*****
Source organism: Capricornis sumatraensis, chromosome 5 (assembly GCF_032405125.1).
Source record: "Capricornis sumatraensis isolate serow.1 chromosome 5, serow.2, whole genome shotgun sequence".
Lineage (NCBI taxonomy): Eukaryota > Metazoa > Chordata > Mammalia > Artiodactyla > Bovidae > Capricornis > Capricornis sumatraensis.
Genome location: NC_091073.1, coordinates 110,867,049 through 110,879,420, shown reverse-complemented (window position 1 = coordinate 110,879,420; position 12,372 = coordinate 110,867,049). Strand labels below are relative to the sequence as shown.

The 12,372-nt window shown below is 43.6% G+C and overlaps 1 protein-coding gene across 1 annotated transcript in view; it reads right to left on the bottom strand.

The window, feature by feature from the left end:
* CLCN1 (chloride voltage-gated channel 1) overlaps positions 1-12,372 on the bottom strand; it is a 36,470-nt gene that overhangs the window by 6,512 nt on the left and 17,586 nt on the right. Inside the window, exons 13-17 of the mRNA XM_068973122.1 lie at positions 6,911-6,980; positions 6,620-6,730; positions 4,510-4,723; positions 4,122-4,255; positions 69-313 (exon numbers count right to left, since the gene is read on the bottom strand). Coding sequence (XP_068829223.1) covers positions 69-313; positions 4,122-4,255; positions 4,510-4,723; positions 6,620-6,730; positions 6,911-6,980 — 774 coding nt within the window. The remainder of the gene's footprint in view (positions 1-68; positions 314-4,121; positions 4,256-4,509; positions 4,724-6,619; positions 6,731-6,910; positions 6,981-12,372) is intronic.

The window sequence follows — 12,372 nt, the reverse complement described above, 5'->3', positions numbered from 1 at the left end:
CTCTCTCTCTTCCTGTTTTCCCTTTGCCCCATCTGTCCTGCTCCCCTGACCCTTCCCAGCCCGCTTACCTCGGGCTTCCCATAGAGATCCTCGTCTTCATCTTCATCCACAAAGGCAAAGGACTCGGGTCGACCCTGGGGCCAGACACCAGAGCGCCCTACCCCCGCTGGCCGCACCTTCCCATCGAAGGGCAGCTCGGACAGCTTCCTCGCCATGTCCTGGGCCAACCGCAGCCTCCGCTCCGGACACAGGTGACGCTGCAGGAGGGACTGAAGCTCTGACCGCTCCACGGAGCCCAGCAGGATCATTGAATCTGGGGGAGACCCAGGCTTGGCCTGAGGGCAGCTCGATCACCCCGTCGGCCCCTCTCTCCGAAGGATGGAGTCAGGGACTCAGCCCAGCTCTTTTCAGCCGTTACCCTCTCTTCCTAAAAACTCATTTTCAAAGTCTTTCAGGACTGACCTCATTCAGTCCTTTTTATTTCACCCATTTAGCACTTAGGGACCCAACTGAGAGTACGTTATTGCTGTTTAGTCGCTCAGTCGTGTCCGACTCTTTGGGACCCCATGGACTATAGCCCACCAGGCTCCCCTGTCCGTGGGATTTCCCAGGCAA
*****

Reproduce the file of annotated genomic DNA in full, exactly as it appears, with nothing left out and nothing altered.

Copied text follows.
Source organism: Capricornis sumatraensis, chromosome 5 (assembly GCF_032405125.1).
Source record: "Capricornis sumatraensis isolate serow.1 chromosome 5, serow.2, whole genome shotgun sequence".
Lineage (NCBI taxonomy): Eukaryota > Metazoa > Chordata > Mammalia > Artiodactyla > Bovidae > Capricornis > Capricornis sumatraensis.
Genome location: NC_091073.1, coordinates 110,867,049 through 110,879,420, shown reverse-complemented (window position 1 = coordinate 110,879,420; position 12,372 = coordinate 110,867,049). Strand labels below are relative to the sequence as shown.

The 12,372-nt window shown below is 43.6% G+C and overlaps 1 protein-coding gene across 1 annotated transcript in view; it reads right to left on the bottom strand.

The window, feature by feature from the left end:
* CLCN1 (chloride voltage-gated channel 1) overlaps positions 1-12,372 on the bottom strand; it is a 36,470-nt gene that overhangs the window by 6,512 nt on the left and 17,586 nt on the right. Inside the window, exons 13-17 of the mRNA XM_068973122.1 lie at positions 6,911-6,980; positions 6,620-6,730; positions 4,510-4,723; positions 4,122-4,255; positions 69-313 (exon numbers count right to left, since the gene is read on the bottom strand). Coding sequence (XP_068829223.1) covers positions 69-313; positions 4,122-4,255; positions 4,510-4,723; positions 6,620-6,730; positions 6,911-6,980 — 774 coding nt within the window. The remainder of the gene's footprint in view (positions 1-68; positions 314-4,121; positions 4,256-4,509; positions 4,724-6,619; positions 6,731-6,910; positions 6,981-12,372) is intronic.

The window sequence follows — 12,372 nt, the reverse complement described above, 5'->3', positions numbered from 1 at the left end:
CTCTCTCTCTTCCTGTTTTCCCTTTGCCCCATCTGTCCTGCTCCCCTGACCCTTCCCAGCCCGCTTACCTCGGGCTTCCCATAGAGATCCTCGTCTTCATCTTCATCCACAAAGGCAAAGGACTCGGGTCGACCCTGGGGCCAGACACCAGAGCGCCCTACCCCCGCTGGCCGCACCTTCCCATCGAAGGGCAGCTCGGACAGCTTCCTCGCCATGTCCTGGGCCAACCGCAGCCTCCGCTCCGGACACAGGTGACGCTGCAGGAGGGACTGAAGCTCTGACCGCTCCACGGAGCCCAGCAGGATCATTGAATCTGGGGGAGACCCAGGCTTGGCCTGAGGGCAGCTCGATCACCCCGTCGGCCCCTCTCTCCGAAGGATGGAGTCAGGGACTCAGCCCAGCTCTTTTCAGCCGTTACCCTCTCTTCCTAAAAACTCATTTTCAAAGTCTTTCAGGACTGACCTCATTCAGTCCTTTTTATTTCACCCATTTAGCACTTAGGGACCCAACTGAGAGTACGTTATTGCTGTTTAGTCGCTCAGTCGTGTCCGACTCTTTGGGACCCCATGGACTATAGCCCACCAGGCTCCCCTGTCCGTGGGATTTCCCAGGCAA